Obviously, not too much can be done in respect to (2). So, (1) and (3) are naturally targeted. That is, either controlling the population of Anopheles female mosquitoes at a lower level, or avoiding biting by mosquitoes can reduce the chance of malaria becoming endemic. In the middle of the last century, people in Africa have already knew how to remove or poison the breeding grounds of mosquitoes or the aquatic habitats of the larva stages, such as by filling or applying oil to places with standing water, to control the population of mosquitoes [

In order to control mosquito-borne infections one can adopt the following measures;

• Reduce vector population: Make environment less mosquito-friendly by draining stagnant water.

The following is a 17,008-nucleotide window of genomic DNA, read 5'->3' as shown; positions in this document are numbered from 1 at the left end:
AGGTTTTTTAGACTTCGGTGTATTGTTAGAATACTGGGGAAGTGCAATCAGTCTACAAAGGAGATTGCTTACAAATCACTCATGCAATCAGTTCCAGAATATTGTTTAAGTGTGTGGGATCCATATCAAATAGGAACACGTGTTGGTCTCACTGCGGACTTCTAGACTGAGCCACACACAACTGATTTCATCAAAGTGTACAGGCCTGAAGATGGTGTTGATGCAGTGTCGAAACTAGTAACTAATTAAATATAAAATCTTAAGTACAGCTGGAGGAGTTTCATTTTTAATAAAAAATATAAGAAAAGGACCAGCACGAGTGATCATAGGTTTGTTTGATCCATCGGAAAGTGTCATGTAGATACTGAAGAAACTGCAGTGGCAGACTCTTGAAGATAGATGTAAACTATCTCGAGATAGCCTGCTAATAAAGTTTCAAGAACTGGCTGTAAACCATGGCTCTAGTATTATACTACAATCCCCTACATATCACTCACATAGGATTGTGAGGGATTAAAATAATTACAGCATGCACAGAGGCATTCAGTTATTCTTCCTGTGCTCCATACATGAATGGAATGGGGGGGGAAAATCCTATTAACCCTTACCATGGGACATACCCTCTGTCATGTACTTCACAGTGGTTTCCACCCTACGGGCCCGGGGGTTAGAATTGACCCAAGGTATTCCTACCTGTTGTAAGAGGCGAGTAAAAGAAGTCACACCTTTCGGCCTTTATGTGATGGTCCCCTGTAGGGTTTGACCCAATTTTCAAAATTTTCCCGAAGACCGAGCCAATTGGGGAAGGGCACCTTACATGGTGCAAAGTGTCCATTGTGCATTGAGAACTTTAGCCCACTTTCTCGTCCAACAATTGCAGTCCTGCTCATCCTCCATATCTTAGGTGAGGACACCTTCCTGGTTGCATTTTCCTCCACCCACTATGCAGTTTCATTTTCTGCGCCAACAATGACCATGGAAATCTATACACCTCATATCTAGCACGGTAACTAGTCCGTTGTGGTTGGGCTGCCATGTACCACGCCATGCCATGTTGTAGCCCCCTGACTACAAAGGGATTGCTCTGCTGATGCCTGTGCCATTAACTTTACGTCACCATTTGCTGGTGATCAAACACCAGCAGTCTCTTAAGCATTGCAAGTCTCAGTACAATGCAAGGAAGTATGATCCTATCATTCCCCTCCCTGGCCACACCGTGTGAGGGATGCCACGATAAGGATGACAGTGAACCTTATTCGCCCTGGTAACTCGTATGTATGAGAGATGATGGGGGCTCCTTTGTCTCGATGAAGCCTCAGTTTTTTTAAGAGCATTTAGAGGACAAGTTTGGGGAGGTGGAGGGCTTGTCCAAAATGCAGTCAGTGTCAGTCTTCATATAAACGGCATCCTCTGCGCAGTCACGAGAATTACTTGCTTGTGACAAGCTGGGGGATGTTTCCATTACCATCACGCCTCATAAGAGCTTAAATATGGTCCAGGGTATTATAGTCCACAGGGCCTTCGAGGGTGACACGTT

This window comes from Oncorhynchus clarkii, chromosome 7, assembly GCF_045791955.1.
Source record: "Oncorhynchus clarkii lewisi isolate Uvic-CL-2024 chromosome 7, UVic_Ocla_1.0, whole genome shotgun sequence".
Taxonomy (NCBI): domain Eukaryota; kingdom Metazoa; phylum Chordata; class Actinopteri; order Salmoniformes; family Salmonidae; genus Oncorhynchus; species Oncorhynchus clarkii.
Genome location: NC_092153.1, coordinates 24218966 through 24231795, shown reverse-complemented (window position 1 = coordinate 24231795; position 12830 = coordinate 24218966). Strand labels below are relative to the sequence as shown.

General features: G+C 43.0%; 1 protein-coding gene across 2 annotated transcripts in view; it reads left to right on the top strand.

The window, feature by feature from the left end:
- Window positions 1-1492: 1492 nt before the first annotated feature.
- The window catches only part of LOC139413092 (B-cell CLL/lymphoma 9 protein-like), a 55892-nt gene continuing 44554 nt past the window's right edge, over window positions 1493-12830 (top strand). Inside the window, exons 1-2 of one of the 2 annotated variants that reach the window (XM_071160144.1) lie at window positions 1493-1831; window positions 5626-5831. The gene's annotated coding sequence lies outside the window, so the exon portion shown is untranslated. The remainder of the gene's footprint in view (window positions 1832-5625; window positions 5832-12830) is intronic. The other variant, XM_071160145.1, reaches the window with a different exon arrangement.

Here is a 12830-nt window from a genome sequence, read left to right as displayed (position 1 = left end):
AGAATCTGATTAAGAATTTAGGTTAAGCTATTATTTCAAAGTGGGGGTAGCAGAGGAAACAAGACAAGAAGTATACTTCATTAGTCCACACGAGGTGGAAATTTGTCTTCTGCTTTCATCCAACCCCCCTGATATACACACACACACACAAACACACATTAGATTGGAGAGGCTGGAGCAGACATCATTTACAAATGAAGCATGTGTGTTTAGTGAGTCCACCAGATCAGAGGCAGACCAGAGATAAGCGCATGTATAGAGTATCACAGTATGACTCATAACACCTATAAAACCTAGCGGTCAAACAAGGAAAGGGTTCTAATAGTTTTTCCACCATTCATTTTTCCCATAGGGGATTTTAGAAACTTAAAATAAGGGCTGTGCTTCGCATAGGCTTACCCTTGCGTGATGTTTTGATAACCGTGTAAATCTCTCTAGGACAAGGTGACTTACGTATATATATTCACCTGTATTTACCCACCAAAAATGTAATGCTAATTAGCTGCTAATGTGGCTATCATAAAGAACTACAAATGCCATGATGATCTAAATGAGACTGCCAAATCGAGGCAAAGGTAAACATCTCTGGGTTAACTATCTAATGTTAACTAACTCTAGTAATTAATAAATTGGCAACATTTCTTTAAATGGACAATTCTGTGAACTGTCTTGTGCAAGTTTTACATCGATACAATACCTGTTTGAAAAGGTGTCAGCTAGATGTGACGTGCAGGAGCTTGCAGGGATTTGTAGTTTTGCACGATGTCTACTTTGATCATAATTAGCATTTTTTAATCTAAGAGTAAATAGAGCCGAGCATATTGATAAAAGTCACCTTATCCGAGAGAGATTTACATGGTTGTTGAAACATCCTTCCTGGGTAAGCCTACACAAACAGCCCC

• Use insecticides; not without problems: for example some mosquitoes become insecticide resistant.

• Prevent mosquitoes biting people. Insecticide-laced bed nets, although this is ineffective against mosquitoes that mainly bite during the day (e.g. A. aegypti).

• Vaccines and drug treatments. Not always available, there are problems with drugs and drug resistance.

The first and simplest model of malaria was developed by [

In the Ross-Macdonald model of malaria transmission, the flow of human from a susceptible class to an infected class and through recovery from infection, the reverse is shown in the upper part of the

The development of the means intended to reduce the spread of malaria infections and eradication necessitates decisive measures to curb the malaria epidemic. In particular, sustained minimization of the number of humans with incidence of malaria as a result of adequate control, can be attained by developing a suitable mathematical model which can enable us to understand better the dynamics and control of the vector-host endemic.